HOW TO PAINT A ROOM: 12 STEPS TO PAINTING WALLS LIKE A DIY PRO
👋 In the pantheon of DIY tasks, painting a wall is not one of the trickier ones. There’s a lot of setup, a few must-remembers, and more-than-expected physical exertion, but otherwise it’s low-level stuff.
However, while it’s straightforward, knowing how to paint a room well will make a huge difference to the finished DIY project.
So, if you need or want to repair your paintwork, renovate a property, or just refresh your rooms with a fresh colour, here’s everything you need to consider.
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"A good coat of paint is about 90% preparation."
"A good coat of paint is about 90% preparation."
STEP ONE: MAKE A PLAN
Before you ever pick up a paint brush, you need a plan of attack. Think of it sort of like cooking: You want to read the recipe all the way through before you start blindly throwing ingredients into the pot, otherwise, you might get halfway through and realize you're missing an important component.
Look up: Does the ceiling need a refresh, too? What about the trim? Consider your options on the walls as well. Will you be using one color — or do you want to try painting with two colors?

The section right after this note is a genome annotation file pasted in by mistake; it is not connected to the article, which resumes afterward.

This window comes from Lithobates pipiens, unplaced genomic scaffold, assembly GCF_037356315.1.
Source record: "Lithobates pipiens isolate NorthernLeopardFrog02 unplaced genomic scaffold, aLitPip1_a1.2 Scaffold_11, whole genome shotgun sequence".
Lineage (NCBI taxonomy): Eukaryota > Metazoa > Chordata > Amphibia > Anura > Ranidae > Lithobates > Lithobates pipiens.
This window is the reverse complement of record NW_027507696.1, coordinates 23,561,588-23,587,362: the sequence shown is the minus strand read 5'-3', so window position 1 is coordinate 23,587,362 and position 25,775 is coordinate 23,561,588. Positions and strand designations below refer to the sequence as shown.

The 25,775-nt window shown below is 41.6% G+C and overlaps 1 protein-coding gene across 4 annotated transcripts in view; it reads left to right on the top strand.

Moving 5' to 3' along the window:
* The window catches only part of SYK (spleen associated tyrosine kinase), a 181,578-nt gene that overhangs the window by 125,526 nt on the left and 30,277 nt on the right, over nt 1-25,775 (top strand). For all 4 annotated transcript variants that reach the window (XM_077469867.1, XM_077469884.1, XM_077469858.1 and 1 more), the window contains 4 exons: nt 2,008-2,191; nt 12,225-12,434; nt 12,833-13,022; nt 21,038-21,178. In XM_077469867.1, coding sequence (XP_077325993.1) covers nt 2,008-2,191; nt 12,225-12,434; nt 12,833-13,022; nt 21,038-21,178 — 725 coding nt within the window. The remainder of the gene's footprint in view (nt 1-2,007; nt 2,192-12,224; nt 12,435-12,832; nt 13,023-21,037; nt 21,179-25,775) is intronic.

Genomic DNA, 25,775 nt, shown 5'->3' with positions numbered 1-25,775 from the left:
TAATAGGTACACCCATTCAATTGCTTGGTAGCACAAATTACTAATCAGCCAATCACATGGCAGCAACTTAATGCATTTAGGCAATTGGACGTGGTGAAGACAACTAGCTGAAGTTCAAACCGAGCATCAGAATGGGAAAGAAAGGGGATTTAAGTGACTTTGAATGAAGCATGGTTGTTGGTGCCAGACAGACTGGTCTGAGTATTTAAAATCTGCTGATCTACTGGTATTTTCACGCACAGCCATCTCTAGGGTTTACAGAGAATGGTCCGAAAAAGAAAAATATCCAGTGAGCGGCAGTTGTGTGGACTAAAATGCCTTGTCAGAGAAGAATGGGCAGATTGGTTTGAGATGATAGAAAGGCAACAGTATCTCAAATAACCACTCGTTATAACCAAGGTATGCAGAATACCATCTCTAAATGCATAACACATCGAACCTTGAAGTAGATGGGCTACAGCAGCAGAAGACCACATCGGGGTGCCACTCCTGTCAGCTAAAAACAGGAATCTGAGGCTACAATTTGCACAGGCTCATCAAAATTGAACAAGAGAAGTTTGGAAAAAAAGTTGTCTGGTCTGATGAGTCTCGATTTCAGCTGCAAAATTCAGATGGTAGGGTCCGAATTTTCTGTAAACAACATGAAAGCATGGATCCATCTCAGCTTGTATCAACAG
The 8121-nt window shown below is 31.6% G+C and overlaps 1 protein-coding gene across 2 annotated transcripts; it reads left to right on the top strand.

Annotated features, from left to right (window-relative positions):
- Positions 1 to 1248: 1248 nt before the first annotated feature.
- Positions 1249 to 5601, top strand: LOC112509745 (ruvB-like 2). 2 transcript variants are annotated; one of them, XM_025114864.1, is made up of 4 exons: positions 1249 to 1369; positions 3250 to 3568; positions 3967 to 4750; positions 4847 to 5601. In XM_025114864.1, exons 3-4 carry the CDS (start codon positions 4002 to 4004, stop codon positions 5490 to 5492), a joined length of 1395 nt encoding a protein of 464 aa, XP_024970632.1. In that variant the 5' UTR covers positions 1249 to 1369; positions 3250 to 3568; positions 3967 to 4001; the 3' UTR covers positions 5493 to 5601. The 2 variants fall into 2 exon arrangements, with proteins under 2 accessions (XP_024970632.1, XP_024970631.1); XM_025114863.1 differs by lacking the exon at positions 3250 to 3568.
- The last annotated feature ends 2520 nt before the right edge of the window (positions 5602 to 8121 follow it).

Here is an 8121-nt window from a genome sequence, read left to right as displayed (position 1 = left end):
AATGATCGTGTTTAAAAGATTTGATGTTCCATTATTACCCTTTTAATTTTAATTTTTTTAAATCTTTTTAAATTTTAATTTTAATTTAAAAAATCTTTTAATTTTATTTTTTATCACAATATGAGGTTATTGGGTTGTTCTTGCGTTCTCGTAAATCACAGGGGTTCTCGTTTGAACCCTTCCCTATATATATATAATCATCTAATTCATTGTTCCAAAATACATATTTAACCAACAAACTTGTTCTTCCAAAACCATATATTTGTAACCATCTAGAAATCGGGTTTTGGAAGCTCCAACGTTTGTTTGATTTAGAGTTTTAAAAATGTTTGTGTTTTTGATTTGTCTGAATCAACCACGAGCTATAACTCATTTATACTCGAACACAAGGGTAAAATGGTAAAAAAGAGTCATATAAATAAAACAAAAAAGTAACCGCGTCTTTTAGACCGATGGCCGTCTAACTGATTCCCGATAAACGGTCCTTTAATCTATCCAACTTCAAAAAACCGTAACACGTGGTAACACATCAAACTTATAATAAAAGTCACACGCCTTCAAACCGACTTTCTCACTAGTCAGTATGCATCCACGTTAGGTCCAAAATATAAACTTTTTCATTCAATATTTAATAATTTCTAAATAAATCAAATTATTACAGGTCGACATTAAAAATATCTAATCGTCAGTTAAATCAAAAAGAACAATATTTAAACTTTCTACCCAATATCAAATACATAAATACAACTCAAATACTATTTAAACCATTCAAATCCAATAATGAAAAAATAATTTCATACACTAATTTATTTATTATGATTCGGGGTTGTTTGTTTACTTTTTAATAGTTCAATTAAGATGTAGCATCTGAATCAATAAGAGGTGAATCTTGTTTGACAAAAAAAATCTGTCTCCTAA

STEP TWO: CHOOSE A COLOR
The first question to ask yourself even before you pick up a paintbrush is: How do I choose a paint color? Head to your home center or paint store and have them mix three or four color samples for you. Test your color samples on different parts of the room to get a feel for the paint colors. Keep in mind different lighting in the room will change the color drastically.
STEP THREE: REMOVE FURNITURES, ETC. FROM THE ROOM
Before you start painting, empty the room of as many furnishings as possible. Take everything off of the walls, move lightweight furniture to another room, and roll up rugs and store them elsewhere. If there’s anything that has to stay in the room, like a big, heavy piece of furniture, push it to the center of the room.
STEP FOUR: COVER ANYTHING THAT’S LEFT IN THE ROOM